By Lisa Rapaport
(Reuters Health) – Athletes who drink chocolate milk during exercise or after a hard workout may recover just as quickly as they would with sports drinks, a research review suggests.
What people eat and drink during intense exercise and afterward can impact how well their muscles recover and how rapidly their body replaces fluids and electrolytes lost during the workout, previous research has found.
Most studies assessing whether drinks with carbohydrates and electrolytes, or with protein, might aid recovery have been too small to draw firm conclusions about which beverages are the best option, the authors of the new review write in European Journal of Clinical Nutrition.
For their analysis, the researchers examined data from 12 small studies that compared how chocolate milk influenced several markers of exercise recovery, compared to a placebo beverage or a sports drink.
Athletes did exercise tests – mostly running or cycling – and then researchers looked at recovery markers like how long it takes to become exhausted during workouts, athletes’ perceived exertion levels, heart rate and levels of lactic acid and an enzyme known as creatine kinase in the blood – which both rise with intense activity.
Overall, the study found that chocolate milk lengthened time to exhaustion, and improved perceived exertion, heart rate or levels of lactic acid in the blood at least as much other beverages.
“Chocolate milk contains carbohydrates, proteins, fats, flavonoids, electrolytes, and some vitamins which make this drink a good choice for recovery in athletes,” said senior study author Dr. Amin Salehi-Abargouei of Shahid Sadoughi University of Medical Sciences in Yazd, Iran.
In some instances, chocolate milk appeared better than alternative drinks, the researchers report.
Time to exhaustion with chocolate milk drinkers was almost 1 minute longer than with nutrition-free placebo beverages and about 6 minutes longer than with sports drinks.
Lactic acid levels, an indication of exertion, were lower for chocolate milk drinkers than for people who consumed placebo drinks, the study also found.
“The take-home message is that chocolate milk is a low-cost, delicious, and palatable option for recovery and provides either similar or superior effects compared with commercial drinks,” Salehi-Abargouei said by email.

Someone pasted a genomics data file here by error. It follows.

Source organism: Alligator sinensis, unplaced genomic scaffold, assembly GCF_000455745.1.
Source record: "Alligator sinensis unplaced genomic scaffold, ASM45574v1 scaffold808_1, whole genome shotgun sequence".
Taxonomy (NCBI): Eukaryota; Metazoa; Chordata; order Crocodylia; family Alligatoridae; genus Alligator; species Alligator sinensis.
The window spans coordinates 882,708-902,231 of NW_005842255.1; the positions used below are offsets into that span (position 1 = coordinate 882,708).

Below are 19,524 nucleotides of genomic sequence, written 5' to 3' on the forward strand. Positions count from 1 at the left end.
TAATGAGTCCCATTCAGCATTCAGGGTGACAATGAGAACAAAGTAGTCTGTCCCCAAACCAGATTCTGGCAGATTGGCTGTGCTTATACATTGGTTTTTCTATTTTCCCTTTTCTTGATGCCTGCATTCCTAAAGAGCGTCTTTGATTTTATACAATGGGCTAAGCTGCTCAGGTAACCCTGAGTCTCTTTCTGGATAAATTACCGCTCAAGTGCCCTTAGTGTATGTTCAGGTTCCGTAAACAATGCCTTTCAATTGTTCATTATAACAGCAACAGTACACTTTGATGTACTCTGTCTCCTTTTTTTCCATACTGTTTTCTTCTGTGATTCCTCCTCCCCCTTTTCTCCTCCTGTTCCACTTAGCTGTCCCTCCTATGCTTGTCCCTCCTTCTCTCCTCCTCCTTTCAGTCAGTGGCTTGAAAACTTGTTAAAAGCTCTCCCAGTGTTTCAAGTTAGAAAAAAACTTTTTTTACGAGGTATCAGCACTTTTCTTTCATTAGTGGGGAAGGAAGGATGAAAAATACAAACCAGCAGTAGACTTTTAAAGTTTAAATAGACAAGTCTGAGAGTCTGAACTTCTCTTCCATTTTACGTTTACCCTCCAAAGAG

Even though this analysis pooled data from several smaller studies to get more robust results, it still included less than 150 people. Results from running or cycling exercise tests also might not reflect how chocolate milk would impact recovery from other sports.
Athletes can also probably boost recovery without chocolate milk, noted Kim Spaccarotella, a biology researcher at Kean University in Union, New Jersey, who wasn’t involved in the study.
“Any food that provides carbohydrate, protein, fluid and electrolytes and is well-tolerated will help promote recovery,” Spaccarotella said by email. “In addition to chocolate milk, other popular choices are cereal with milk, smoothies, sandwiches or soup. A small meal will even work, if the athlete is feeling hungry.”
How well chocolate milk works compared to other beverages also depends on the alternatives being considered, said Mike Saunders, director of the Human Performance Laboratory at James Madison University in Harrisonburg, Virginia.
“For example, plain water would not be as effective at promoting fuel replenishment (due to lack of carbohydrates), muscle repair (due to lack of protein), or fluid retention/rehydration (due to low electrolyte content) in comparison to chocolate milk (which has all three),” Saunders, who wasn’t involved in the study, said by email. “Traditional sports drinks have the carbohydrates and electrolytes, but usually no protein.”
The best choice for a workout recovery drink depends a lot on the individual athlete and the type of workout they do, Saunders said.
“Someone at the gym who completes a 20-minute jog might be advised to have a glass of water after exercise so they don’t undermine their weight-management goals with unnecessary calories,” Saunders said. “But a distance runner who has completed a hard 15-mile run and has a session of high-intensity intervals to do the next morning could obtain meaningful benefits from a recovery beverage like chocolate milk.”
SOURCE: https://go.nature.com/2NKs3S9 European Journal of Clinical Nutrition, online June 19, 2018.